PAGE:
Fabulous review Jackie. I love love this book. Its one of the most powerful stories that I have ever read. The dialect was new to me but it made sense and I enjoyed it. The poetic aspects that you mentioned added to the beauty of the narrative. I also got to watch this movie(more than 5 times I think) which made me enjoy the book even more since I watched before reading it. Great book and your review just did justice to it.

    • Jackie B May 10, 2017 at 10:15 am

      Thanks, Diana! That means a lot to me. I agree- it’s really powerful. I didn’t realize there was a film. Apparently, Halle Berry is Janie? Awesome. I’ll have to check it out. That will add another layer of understanding for me, I’m certain. Thanks for the heads up!

  • whatthelog May 10, 2017 at 3:22 am

    Their Eyes Were Watching God is incredible <3 I'm not really an audiobook person (I tend to fall asleep whilst listening to them, oops!) but this sounds absolutely amazing. I can definitely see why listening to the dialect could be better than reading it. I think as well, because my Bermuda accent is a bit similar to that of the American South, it would really feel quite home-like if I listened to it. Definitely food for thought!

    • Jackie B May 12, 2017 at 12:36 pm

      I am certainly hit or miss with audiobooks. A bad narrator can definitely break an audiobook experience for me. I prefer to listen to them when I am driving into work or going on a run. I find it’s easier to focus on them then, for some reason.

      If you ever do get to listening to this, I’d love to know what you think! Even if it’s just an excerpt. 😀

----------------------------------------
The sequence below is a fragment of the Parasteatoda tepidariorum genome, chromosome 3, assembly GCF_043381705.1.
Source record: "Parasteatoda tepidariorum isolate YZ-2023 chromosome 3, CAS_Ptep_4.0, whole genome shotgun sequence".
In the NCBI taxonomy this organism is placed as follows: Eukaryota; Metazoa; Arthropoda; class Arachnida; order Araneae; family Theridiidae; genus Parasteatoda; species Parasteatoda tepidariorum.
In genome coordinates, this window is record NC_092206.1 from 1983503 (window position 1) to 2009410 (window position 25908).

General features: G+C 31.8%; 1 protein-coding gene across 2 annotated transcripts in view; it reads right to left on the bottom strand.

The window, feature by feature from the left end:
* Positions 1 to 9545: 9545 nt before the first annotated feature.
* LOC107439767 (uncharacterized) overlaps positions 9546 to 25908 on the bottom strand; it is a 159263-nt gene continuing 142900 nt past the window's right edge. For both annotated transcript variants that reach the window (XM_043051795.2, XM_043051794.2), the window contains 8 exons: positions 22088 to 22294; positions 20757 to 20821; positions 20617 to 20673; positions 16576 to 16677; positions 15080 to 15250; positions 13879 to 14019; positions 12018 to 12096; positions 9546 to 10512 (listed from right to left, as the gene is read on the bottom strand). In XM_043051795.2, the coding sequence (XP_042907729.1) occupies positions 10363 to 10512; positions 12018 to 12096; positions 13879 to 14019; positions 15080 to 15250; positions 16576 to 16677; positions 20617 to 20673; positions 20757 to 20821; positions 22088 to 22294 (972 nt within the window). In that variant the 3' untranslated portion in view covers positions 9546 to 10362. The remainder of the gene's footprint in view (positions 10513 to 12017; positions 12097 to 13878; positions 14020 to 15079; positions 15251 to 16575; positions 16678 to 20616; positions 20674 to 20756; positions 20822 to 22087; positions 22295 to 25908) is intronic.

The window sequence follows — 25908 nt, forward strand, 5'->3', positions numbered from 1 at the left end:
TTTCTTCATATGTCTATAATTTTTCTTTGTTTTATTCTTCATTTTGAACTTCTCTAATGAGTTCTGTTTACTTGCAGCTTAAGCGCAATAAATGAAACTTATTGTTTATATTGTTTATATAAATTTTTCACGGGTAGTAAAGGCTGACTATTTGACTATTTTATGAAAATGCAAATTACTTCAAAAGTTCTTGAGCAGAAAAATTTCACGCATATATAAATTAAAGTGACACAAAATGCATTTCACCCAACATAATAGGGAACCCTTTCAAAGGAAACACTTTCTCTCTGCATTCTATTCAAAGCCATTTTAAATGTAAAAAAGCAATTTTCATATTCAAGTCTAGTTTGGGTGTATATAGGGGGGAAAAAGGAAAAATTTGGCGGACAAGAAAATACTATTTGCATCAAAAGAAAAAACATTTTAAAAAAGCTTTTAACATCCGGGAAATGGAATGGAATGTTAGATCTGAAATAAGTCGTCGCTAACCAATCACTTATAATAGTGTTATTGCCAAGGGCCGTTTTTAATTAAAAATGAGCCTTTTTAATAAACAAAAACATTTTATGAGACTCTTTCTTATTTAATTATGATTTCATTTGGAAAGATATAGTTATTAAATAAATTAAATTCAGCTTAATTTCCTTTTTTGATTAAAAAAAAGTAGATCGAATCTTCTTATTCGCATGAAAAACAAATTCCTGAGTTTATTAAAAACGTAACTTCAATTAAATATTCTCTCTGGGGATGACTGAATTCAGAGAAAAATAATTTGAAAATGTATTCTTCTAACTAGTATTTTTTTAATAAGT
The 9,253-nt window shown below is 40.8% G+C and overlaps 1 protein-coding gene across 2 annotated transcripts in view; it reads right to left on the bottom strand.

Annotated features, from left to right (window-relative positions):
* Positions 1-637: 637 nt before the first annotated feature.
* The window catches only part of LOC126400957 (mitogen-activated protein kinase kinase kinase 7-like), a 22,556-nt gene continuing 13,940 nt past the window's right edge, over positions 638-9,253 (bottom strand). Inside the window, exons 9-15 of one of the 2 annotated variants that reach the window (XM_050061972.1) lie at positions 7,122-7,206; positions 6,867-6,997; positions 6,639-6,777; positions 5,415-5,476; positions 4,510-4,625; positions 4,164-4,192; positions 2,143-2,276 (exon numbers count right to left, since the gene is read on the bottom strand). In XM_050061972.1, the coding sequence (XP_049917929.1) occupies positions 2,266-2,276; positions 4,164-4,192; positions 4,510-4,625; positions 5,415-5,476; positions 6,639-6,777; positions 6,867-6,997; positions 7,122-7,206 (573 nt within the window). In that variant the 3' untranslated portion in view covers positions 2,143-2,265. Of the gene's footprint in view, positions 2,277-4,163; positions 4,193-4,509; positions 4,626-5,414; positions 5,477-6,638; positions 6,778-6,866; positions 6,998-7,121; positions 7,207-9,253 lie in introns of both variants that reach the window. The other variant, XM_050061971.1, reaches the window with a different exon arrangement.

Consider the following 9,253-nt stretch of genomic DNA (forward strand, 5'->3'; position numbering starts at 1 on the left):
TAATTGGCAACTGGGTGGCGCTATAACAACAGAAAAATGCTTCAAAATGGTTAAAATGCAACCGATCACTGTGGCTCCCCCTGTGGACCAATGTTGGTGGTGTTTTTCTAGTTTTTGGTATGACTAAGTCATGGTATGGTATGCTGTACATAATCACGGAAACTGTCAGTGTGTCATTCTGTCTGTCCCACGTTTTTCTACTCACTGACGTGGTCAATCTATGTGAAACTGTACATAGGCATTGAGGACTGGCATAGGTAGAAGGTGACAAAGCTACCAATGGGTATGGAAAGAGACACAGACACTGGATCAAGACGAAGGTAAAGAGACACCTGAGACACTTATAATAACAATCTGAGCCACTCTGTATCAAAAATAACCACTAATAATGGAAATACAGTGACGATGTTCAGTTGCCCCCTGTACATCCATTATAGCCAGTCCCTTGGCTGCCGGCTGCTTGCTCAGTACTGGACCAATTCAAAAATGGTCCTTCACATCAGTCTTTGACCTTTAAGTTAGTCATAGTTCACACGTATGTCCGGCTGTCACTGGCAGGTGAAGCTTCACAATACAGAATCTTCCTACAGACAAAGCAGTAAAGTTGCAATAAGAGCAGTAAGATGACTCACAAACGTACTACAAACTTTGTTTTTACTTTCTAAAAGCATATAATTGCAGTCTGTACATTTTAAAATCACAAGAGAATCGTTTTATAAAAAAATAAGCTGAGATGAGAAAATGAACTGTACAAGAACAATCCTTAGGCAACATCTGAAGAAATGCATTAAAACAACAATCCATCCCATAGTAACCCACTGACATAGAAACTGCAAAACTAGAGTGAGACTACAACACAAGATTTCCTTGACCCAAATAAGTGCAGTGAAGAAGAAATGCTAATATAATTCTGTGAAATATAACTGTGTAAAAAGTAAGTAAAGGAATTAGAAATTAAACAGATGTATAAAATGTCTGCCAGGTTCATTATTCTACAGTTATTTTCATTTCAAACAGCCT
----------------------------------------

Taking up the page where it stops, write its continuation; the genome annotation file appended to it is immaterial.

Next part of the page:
• theorangutanlibrarian May 10, 2017 at 10:08 pm

    Ahh yes- this is such a wonderful book- so emotional and beautifully written- I’m so glad you liked it!! 😀

  • Amanda @Cover2CoverMom May 13, 2017 at 6:12 pm

    Beautiful review Jackie! I just finished this one via audiobook this week, but was a little conflicted with it. I 100% agree that it is wonderfully narrated, Ruby Dee was really able to bring these characters to life. The writing was beautiful, and I enjoyed the story overall… I think my biggest issue was the chunk of the book where the focus shifted to Joe Starks for a period of time… This isn’t to say I didn’t enjoy Joe’s story and all about developing Eatonville, but I wanted JANIE’s POV… It almost felt like she slipped into the shadows at times. I have no idea if that makes any type of sense. I still need to work out my feelings on this one it seems.

    • Jackie B May 15, 2017 at 5:04 pm

      No, it totally makes sense! I completely understand what you are saying about Joe Starks being the focus. Actually, I think that tells us a lot about Janie. It shows us that she doesn’t quite know how to be an individual or independent woman. In fact, she thought that she needed to be defined by her husband so much that she omits herself from her own narrative! Don’t forget, even though this is in 3rd person, Janie is telling this story of Phoeby.